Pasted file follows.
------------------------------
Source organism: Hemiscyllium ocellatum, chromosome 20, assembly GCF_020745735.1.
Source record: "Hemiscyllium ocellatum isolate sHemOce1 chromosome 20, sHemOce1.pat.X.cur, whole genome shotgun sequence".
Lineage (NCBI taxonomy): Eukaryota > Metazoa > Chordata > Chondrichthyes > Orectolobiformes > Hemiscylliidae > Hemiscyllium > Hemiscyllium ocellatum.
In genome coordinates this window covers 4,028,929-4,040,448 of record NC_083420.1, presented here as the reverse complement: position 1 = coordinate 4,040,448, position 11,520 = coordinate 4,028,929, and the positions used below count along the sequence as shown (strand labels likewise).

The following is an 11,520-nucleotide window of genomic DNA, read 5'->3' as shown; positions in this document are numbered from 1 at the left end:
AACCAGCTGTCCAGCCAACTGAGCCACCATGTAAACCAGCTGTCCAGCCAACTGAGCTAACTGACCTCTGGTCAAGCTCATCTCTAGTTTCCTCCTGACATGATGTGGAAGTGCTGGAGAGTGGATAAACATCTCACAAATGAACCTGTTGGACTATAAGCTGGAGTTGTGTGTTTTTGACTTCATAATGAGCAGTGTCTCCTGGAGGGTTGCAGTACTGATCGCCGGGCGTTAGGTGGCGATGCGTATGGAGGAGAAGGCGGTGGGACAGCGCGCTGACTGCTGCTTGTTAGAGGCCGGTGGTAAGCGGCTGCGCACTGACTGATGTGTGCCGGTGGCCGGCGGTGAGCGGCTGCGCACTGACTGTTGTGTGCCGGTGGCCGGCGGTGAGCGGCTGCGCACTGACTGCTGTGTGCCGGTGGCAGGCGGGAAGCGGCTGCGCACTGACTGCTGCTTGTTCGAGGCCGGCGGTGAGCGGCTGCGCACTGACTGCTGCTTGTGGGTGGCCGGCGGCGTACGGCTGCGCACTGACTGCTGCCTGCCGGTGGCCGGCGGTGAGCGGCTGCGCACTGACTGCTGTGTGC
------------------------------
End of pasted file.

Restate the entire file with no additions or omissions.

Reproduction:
Source organism: Hemiscyllium ocellatum, chromosome 20, assembly GCF_020745735.1.
Source record: "Hemiscyllium ocellatum isolate sHemOce1 chromosome 20, sHemOce1.pat.X.cur, whole genome shotgun sequence".
Lineage (NCBI taxonomy): Eukaryota > Metazoa > Chordata > Chondrichthyes > Orectolobiformes > Hemiscylliidae > Hemiscyllium > Hemiscyllium ocellatum.
In genome coordinates this window covers 4,028,929-4,040,448 of record NC_083420.1, presented here as the reverse complement: position 1 = coordinate 4,040,448, position 11,520 = coordinate 4,028,929, and the positions used below count along the sequence as shown (strand labels likewise).

The following is an 11,520-nucleotide window of genomic DNA, read 5'->3' as shown; positions in this document are numbered from 1 at the left end:
AACCAGCTGTCCAGCCAACTGAGCCACCATGTAAACCAGCTGTCCAGCCAACTGAGCTAACTGACCTCTGGTCAAGCTCATCTCTAGTTTCCTCCTGACATGATGTGGAAGTGCTGGAGAGTGGATAAACATCTCACAAATGAACCTGTTGGACTATAAGCTGGAGTTGTGTGTTTTTGACTTCATAATGAGCAGTGTCTCCTGGAGGGTTGCAGTACTGATCGCCGGGCGTTAGGTGGCGATGCGTATGGAGGAGAAGGCGGTGGGACAGCGCGCTGACTGCTGCTTGTTAGAGGCCGGTGGTAAGCGGCTGCGCACTGACTGATGTGTGCCGGTGGCCGGCGGTGAGCGGCTGCGCACTGACTGTTGTGTGCCGGTGGCCGGCGGTGAGCGGCTGCGCACTGACTGCTGTGTGCCGGTGGCAGGCGGGAAGCGGCTGCGCACTGACTGCTGCTTGTTCGAGGCCGGCGGTGAGCGGCTGCGCACTGACTGCTGCTTGTGGGTGGCCGGCGGCGTACGGCTGCGCACTGACTGCTGCCTGCCGGTGGCCGGCGGTGAGCGGCTGCGCACTGACTGCTGTGTGC